Id. at *28 (citations and quotation marks omitted).  Once again, the plaintiffs’ already massive complaint was inadequate.

[T]he Court dismisses the Plaintiffs’ prescription-based claims [some 700 separate counts] without prejudice, and with leave to plead allegations that are specifically relevant to the learned intermediary doctrine.  This scope of leave is not broad, but rather extremely narrow and specific as to this discrete issue.

Id.

Finally, the court clears the way for the defendants to challenge other aspects of the plaintiffs’ economic loss complaint, specifically the applicability of “safe harbor provisions” in the consumer protection statutes of 24 states, and “[r]elatedly, [that] the Plaintiffs’ consumer protection, implied warranty, and unjust enrichment claims are barred, since the Defendants’ FDA-approved labels were presumptively lawful and not false or misleading.”  Id. at *29.  Also defendants may challenge plaintiffs’ unjust enrichment claims on the next go-round on various state-law grounds.  Id.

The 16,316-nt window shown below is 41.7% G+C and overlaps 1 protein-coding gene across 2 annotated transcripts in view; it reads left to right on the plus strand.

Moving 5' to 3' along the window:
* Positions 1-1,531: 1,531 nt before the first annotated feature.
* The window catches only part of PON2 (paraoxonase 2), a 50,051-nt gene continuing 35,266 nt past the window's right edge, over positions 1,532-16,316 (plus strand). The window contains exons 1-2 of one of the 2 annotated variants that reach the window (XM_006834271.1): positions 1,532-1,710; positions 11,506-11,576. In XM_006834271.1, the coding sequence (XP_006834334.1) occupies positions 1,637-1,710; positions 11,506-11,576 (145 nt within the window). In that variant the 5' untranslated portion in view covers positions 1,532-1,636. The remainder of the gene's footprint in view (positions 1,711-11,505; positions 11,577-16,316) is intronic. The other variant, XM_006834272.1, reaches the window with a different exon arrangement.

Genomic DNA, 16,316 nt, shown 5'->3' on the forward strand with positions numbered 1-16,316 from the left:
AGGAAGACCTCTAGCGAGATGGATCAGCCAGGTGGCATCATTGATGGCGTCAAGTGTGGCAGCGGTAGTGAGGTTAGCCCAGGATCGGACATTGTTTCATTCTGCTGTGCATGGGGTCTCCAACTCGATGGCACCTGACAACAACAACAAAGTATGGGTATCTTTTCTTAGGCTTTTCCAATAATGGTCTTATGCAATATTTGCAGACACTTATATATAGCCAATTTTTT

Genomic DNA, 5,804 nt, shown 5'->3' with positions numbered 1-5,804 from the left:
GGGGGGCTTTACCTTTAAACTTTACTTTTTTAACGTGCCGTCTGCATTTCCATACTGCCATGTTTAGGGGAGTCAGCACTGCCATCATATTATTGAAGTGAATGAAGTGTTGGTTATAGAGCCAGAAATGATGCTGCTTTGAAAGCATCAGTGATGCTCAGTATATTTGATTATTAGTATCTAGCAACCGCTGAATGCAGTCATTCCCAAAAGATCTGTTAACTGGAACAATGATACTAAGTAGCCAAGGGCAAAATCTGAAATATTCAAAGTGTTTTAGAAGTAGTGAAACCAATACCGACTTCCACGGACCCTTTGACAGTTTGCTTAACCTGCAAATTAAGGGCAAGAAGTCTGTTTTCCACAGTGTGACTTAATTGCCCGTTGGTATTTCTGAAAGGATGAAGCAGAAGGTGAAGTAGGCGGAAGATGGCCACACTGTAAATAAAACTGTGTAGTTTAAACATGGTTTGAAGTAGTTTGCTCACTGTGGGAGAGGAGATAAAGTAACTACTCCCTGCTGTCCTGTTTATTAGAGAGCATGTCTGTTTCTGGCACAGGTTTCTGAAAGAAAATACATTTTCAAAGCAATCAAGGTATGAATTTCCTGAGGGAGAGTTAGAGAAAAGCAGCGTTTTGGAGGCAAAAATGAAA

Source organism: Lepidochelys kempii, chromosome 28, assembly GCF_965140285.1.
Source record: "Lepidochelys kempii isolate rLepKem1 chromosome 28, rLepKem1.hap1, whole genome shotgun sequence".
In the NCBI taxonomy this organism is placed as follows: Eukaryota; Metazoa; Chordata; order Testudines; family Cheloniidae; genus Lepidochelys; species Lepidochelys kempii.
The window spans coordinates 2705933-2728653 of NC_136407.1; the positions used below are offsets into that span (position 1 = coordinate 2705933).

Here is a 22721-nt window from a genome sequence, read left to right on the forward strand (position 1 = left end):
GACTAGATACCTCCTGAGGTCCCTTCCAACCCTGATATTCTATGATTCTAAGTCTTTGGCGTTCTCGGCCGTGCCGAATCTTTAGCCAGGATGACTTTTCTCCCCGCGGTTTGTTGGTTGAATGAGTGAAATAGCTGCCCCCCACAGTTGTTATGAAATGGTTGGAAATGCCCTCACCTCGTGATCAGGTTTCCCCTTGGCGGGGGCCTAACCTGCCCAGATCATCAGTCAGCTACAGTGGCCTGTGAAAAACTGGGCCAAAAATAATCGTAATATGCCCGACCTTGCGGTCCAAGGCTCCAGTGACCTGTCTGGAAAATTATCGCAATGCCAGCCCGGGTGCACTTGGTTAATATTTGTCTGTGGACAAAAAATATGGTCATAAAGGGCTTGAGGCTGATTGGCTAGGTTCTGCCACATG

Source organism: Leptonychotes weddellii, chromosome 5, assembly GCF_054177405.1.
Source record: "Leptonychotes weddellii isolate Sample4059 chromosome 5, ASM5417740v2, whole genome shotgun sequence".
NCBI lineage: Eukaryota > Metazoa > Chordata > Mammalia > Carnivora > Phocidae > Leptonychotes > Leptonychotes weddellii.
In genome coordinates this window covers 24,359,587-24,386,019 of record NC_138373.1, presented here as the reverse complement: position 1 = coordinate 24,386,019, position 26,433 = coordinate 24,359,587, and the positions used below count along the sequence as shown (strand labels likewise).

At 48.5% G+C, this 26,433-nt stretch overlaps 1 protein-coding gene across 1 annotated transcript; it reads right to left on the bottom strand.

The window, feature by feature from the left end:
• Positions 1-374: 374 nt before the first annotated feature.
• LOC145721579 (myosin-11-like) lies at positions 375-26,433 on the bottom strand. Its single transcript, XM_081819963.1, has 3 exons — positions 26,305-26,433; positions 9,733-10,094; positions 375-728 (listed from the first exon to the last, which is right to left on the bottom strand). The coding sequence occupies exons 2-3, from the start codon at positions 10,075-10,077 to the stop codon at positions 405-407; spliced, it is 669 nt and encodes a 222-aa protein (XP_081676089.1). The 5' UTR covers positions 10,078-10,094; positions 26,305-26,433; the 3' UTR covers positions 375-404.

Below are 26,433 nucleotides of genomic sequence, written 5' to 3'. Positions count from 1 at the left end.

Defendants will have to “seek leave of Court” to do this at some “later stage of the litigation,” id., and we wonder if it will ever be necessary.  That’s because we’re not at all sure how many “later stages” of litigation there will be.  As discussed, the biggest takeaway from this edition of the Zantac chronicles is the evident scientific bankruptcy of the plaintiffs’ risk and causation positions.

The Drug and Device Law Rock Climber celebrated her birthday this week by acquiring a companion for the Irascible Rescue Pomeranian (you can read about him here). The new family member is a four-month-old Australian Shepherd mix, pure white with blue eyes.  We sense figurative ears perking up at this description, as dog- (and cat-) savvy readers are no doubt aware that this lack of pigmentation is genetically linked to deafness.  And, indeed, the puppy is totally deaf, “thrown in” as an extra when a previous owner purchased another puppy (not deaf) from his litter, then dumped because he was “too much trouble.”  Puppies born deaf have no idea that anything is “missing.”  Taught to understand sign language early, they lead full lives (this is a wonderful book about a deaf Great Dane) and they are exceptionally loving and rewarding for the right owners.  We can’t wait to meet our new “grand-dog” and to watch him blossom.